We are in the first six months of 2010 and I am beginning to see the trends that are taking place in the industry as a result of post closing quality control audits. The industry is still looking good in the number of quality loans that any investor would want to purchase on the secondary market. However, we are seeing a decrease in Excellent Ranking decrease 9.47 percent. I strongly believe the reason for this is the increase of number of findings we are seeing with APR Violations and errors that have increased by 158 percent and initial Truth-in-Lending (TIL) errors that have increase by 28 percent.
Good Rankings increased by five percent as a result of finding multiple minor loan errors on federal compliance on loans that would normally ranked Excellent.
The average credit score for loans that ranked Excellent is 749 where 2009 was 744. The ratios have no noticeable changed from 2009. The loans that ranked Good have an average credit score of 721 which is a slight drop from 723 in 2009. The ratios show some change from 25/37 in 2009 to 26/38 in 2010.
The loans that rank as Fair are those loans that may or will be challenged on the secondary market for repurchase. The industry is showing positive signs of improvements of six percent as compared to 2009. However, these loans are on the fence of risk. The average credit score is 705 as compared to 708 in 2009. The ratios are 26/41 in 2010 as compared to 26/46 in 2009. The reasons the loans are on the fence is due to challengeable collateral and credit issues found during the audit.
We are seeing an increase in fraud for housing in 2010. The increase spikes are in Federal Housing Administration (FHA) refinances, conventional purchases, and rural housing loan products. Even though there is enough to spread around, I highlighted these products because of noticeable increase percentages.
The year is not finished and many additional changes are coming that will positively affect the loan quality like Fannie Mae’s Lenders Quality Initiative (LQI). Something that will adversely affect loan quality is the misinterpretation of Mortgagee Letter 2010-20. Many FHA loan brokers (sponsored mortgagee) think ML 2010-20 places the responsibility on lender (sponsoring mortgagee). When in fact ML 2010-20 states either or will be responsible.
Because ML-2010-20 is still in the beginning stages and sponsoring mortgagee really has not figured out how they will handle sponsored mortgagee, we still do not know who will do what. Right now Service/Seller lenders are trying to get through LQI and have not focused on how to handle sponsored mortgagees. As far as I know sponsoring mortgagee have every intention to require the sponsored mortgagee to continue post closing quality control. Until that time of enforcement, very few brokers are doing any post closing quality control.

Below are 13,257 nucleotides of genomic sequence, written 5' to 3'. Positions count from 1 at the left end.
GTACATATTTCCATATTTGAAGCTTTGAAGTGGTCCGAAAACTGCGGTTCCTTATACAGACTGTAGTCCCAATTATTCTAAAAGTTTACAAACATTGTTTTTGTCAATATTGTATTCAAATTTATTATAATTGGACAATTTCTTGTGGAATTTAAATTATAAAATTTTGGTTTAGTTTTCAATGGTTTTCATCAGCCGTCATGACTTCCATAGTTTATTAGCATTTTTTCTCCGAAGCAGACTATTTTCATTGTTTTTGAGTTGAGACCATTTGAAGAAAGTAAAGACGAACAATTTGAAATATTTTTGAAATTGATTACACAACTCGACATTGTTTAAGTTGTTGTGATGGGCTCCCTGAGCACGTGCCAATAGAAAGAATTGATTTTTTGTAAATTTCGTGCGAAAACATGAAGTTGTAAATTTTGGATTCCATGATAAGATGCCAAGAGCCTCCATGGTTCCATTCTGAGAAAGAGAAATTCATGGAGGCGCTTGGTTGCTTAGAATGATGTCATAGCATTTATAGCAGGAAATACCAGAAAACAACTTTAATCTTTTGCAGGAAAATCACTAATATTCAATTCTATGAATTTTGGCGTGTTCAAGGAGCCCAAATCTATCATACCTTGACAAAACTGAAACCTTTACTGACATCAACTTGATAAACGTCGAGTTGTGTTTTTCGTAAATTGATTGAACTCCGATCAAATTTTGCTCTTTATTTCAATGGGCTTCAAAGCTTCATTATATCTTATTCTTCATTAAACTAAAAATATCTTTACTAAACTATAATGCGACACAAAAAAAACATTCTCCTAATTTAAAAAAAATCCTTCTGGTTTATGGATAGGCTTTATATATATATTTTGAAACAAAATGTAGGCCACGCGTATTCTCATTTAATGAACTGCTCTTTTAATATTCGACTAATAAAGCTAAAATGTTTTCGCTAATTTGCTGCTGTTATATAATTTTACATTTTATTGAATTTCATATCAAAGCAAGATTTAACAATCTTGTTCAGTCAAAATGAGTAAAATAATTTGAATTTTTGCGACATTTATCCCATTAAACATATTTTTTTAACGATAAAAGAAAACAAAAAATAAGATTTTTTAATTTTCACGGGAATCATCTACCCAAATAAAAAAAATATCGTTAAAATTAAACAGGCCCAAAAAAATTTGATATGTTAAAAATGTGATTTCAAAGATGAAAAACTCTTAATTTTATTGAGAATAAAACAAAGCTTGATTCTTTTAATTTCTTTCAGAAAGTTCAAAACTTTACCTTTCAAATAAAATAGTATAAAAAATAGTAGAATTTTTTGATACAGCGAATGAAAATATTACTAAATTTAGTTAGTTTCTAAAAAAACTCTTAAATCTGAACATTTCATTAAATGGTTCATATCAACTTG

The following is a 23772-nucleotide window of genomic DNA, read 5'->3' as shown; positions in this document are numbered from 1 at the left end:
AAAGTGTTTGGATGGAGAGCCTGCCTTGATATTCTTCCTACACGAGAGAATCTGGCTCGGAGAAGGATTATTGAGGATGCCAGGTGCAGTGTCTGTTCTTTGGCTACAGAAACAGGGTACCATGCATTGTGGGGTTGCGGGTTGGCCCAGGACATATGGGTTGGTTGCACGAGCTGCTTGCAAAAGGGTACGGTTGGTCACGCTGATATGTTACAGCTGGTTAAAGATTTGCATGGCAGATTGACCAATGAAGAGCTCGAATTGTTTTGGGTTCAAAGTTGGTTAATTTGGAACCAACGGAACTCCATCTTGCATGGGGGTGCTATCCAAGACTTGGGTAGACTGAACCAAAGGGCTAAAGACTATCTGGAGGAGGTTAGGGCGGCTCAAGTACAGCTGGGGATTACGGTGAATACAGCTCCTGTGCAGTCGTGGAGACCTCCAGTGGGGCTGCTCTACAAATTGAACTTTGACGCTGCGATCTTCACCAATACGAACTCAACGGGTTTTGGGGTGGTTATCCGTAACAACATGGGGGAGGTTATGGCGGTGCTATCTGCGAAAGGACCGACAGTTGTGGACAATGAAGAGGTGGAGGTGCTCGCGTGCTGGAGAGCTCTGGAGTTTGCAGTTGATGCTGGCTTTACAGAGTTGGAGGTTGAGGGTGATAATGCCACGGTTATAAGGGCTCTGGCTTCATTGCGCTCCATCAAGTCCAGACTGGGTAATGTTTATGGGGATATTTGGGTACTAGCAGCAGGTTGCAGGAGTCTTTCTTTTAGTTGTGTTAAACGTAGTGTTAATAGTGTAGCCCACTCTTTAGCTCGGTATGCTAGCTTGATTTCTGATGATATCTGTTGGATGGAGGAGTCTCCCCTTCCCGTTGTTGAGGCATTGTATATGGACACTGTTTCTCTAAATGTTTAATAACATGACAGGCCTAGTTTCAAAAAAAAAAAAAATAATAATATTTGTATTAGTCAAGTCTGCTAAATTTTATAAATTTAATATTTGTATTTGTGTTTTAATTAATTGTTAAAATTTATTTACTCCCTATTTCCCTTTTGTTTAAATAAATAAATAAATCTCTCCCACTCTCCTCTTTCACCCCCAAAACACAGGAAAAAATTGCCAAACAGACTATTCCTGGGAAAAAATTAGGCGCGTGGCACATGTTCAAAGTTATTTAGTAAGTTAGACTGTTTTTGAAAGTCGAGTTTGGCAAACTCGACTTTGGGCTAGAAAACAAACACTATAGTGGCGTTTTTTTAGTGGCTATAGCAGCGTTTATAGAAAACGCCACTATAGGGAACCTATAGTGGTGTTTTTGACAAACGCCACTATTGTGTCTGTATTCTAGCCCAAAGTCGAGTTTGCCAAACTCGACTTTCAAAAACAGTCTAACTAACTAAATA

There is some rumored theory that the sponsoring mortgagee will grow retail divisions and not take any sponsored mortgagee originations through their company in order to reduce risk and have more control on the quality control process. If this is the case, this will reduce even more broker operations. It is more profitable for the larger mortgage bank to broker their own loans than it is to facilitate third-party originations (TPOs). I hope this is not the case. Like I said it is a rumored theory.
I was recently asked what my opinion is of LQI. I told them that it is too focused on underwriting and very little focus at the point of origination. Underwriting should be the clearing house of the information generated during origination. Because the LQI does not focus at the point of origination, the loan begins on the wrong track and may slip by underwriting. This explains why fraud for housing continues to increase even with all the prefunding quality control underwriting initiatives in place. Therefore, the argument, GSE and FHA, are you sure you want to take post closing and quality control initatives out of broker operations?
Tommy A. Duncan is executive vice president of Quality Mortgage Services LLC. For answers to your QC and FHA questions, please contact Tommy at (615) 591-2528, ext. 124 or e-mail [email protected]
You may also visit Quality Mortgage Services LLC on the Web at www.qualitymortgageservices.com.